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Full text of "Handbook Of Chemical Engineering - I"

REFRACTORIES                                        499
Unless these clays are low in suck constituents they are apt to fuse at too low a tern-
e is   to exl
is   to exclude the more refractories
Analyses of typical siliceous fireclays are:
I/ESTER,                 GROSS ALMERODE,
, ABK.                      GERMANT, PER
PERCENT                         CENT
^lica; .................................. 72.05                     73.08
Abmma ................................  17.21                     15.75
Titanium oxide ............................                      2 10
Ferric oxide ........................... '_    i25                      0.62
Lime ....................................    0.45                      0.54
Magnesia ...............................    0.75                      0.33
Potash ...............................                                    0 27
Soda .........................................                      0.16
Loss on ignition ..........................    8,55                      7 jj
Refractory Clay Products. From the standpoint of the manufacturer the clay refractories may be subdivided into the following divisions : (1) Flint-clay refra-torios; (2) siliceous-clay refractories; (3) plastic-clay refractories; (4) grog refractories.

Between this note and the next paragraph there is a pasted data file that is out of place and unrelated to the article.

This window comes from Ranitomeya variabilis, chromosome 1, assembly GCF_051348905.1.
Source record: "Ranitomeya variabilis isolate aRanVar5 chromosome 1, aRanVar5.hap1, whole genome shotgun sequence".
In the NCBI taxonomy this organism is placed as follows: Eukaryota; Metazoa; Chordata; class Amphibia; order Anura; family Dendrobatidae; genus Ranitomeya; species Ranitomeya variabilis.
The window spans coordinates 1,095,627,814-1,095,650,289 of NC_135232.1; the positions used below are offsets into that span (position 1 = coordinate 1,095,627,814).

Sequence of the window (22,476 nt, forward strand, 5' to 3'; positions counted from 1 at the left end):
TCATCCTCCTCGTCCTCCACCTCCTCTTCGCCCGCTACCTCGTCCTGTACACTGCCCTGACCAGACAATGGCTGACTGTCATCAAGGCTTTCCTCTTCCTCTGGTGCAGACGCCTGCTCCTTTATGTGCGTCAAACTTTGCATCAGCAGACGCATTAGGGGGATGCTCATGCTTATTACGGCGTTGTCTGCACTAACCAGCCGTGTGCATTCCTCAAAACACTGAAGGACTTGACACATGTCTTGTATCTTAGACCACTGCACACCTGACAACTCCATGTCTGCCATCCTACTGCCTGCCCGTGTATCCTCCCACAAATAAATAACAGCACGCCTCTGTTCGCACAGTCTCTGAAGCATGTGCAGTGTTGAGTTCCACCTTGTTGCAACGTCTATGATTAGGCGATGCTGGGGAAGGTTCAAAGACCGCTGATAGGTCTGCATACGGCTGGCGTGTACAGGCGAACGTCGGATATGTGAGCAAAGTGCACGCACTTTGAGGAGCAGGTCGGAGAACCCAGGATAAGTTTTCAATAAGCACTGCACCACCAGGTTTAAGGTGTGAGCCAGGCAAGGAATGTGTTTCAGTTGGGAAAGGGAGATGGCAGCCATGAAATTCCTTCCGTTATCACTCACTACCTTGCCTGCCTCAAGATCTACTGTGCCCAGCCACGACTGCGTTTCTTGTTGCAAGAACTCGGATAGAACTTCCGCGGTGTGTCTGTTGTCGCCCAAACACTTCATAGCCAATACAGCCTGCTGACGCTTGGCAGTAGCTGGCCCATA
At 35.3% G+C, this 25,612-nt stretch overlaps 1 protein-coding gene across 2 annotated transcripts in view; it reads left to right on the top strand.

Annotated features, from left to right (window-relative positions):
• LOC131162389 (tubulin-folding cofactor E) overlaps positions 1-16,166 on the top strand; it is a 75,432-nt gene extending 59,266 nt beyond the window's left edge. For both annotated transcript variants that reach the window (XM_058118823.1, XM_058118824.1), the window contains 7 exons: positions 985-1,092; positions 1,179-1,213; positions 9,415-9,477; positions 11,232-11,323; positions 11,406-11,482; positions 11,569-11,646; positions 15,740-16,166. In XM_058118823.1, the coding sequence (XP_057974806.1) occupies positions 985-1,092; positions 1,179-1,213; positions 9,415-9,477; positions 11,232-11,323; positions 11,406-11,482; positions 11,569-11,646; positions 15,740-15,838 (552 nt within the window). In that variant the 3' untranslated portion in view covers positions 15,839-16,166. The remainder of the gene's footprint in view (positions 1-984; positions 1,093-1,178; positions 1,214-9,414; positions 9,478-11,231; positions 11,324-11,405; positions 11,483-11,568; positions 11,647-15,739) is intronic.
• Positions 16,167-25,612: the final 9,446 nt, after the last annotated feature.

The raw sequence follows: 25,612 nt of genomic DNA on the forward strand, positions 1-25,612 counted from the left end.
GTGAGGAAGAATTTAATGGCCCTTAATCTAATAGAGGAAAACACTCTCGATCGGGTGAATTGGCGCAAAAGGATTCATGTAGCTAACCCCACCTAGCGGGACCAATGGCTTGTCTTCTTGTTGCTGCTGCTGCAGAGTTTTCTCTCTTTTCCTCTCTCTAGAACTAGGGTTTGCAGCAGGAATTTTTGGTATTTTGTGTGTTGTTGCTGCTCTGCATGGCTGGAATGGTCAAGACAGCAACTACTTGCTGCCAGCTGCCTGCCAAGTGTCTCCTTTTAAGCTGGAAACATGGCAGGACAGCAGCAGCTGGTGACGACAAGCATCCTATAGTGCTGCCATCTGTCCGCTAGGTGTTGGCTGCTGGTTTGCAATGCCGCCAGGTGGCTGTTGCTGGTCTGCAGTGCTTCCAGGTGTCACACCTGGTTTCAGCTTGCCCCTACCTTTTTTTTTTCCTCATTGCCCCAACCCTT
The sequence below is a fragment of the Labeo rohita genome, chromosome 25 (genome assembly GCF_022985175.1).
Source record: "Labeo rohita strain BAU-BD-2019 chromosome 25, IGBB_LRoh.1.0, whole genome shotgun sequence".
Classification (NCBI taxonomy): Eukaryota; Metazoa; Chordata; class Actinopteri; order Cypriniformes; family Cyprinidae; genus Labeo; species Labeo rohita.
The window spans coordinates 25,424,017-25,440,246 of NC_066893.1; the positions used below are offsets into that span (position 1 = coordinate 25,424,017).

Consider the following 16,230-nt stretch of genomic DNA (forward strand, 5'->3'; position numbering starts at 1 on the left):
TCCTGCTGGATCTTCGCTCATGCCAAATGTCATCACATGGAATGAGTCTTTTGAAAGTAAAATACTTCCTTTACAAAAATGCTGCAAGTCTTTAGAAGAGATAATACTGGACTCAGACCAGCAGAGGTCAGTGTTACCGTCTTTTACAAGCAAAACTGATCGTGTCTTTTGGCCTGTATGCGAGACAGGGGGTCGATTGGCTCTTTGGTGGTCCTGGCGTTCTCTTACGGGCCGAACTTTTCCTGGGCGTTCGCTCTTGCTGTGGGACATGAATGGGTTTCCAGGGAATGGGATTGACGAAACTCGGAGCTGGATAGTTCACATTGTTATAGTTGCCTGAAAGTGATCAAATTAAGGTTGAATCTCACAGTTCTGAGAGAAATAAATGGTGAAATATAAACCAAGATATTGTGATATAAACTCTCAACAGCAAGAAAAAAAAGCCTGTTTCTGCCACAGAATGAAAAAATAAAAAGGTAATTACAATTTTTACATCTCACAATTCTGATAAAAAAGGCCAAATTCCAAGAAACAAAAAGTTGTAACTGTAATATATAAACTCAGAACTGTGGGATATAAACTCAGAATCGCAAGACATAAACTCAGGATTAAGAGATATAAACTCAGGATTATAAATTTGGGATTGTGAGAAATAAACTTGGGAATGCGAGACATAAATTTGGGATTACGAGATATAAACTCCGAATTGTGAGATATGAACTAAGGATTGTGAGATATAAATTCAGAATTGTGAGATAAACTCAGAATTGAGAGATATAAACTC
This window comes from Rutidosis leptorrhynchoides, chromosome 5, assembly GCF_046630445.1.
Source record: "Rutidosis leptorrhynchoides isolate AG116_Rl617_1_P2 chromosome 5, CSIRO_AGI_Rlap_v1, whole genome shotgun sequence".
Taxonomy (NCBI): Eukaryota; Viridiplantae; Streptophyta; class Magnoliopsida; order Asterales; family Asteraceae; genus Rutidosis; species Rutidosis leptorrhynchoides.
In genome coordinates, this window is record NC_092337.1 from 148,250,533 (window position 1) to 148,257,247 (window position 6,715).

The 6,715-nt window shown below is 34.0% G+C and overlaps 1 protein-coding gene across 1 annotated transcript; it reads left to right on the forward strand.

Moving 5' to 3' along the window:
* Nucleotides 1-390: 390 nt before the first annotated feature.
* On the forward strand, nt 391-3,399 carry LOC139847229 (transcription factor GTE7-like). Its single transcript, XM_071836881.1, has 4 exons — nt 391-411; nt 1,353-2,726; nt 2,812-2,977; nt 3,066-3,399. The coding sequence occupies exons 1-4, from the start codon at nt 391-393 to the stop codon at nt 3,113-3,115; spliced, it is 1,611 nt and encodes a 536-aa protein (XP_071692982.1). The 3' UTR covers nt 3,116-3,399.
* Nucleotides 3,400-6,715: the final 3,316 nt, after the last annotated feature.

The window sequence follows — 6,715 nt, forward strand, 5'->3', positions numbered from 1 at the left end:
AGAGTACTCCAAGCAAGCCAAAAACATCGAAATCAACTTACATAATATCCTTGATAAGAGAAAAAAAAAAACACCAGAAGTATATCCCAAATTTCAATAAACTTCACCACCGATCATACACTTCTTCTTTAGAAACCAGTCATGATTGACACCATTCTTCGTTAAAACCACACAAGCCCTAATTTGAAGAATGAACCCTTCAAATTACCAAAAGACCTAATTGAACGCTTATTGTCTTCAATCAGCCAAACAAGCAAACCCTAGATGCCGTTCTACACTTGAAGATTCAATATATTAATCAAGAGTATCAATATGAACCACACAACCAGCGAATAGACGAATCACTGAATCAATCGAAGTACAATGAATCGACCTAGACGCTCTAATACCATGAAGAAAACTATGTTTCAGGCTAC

Flint-clay Refractories.  The flint-clay refractories consist essentially of a predominating amount of flint clay, as high as 85 per cent in the best qualities, with a smaller admixture of plastic fireclay, usually just sufficient for bonding purposes. In Europe no flint clays are available and hence clays of the plastic type as well as kaolins are used exclusively. It is important to use as small an amount as possible of plastic clay in the bonding of flint clay except when the former is of exceptional quality, since after all it is the small amount of more fusible material corresponding to the eutectic which governs the refractoriness of the whole mass. It would be desirable in certain instances to grind together the plastic ('lay with part of the flint clay so as to increase the refractoriness of the bonding material. An ideal combination would consist of flint clay bonded together with weathered plastic clay of the same type, but usually such a material is not available. Another very satisfactory composition would be a mixture composed of flint clay and plastic kaolin, like the somewhat impure top clay overlying the kaolin deposits of Georgia.
The. boat-resisting qualities of this class of refractories are decreased, of course, with decrease in flint clay and mixtures containing as low as 20 or 30 per cent of this material and the balance of plastic fire clay cannot be expected to be more refractory than the hitler. In the case of flint clays which show a large contraction in firing it may be necessary to calcine a portion, either in the regular down draft or in shaft kilns, but the practice is avoided as much as possible in the making of standard bricks. For tiles and larger shapes, however, the use of some calcined "hard" clay is often necessary.
Firebricks containing much flint clay are manufactured by grinding the clay mixture in dry pans, screening and tempering or pugging it with water in a pug mill or wet pans. The bricks are molded either by hand or in so-called soft mud machines. It is possible also to press such mixtures into bricks in the damp state, using for this purpose powerful presses. Bricks thus made are said to be "dry-pressed" and are considerably heavier than those made from the soft-plastic mixture. They also possess physical properties decidedly different from those of the soft mud brick,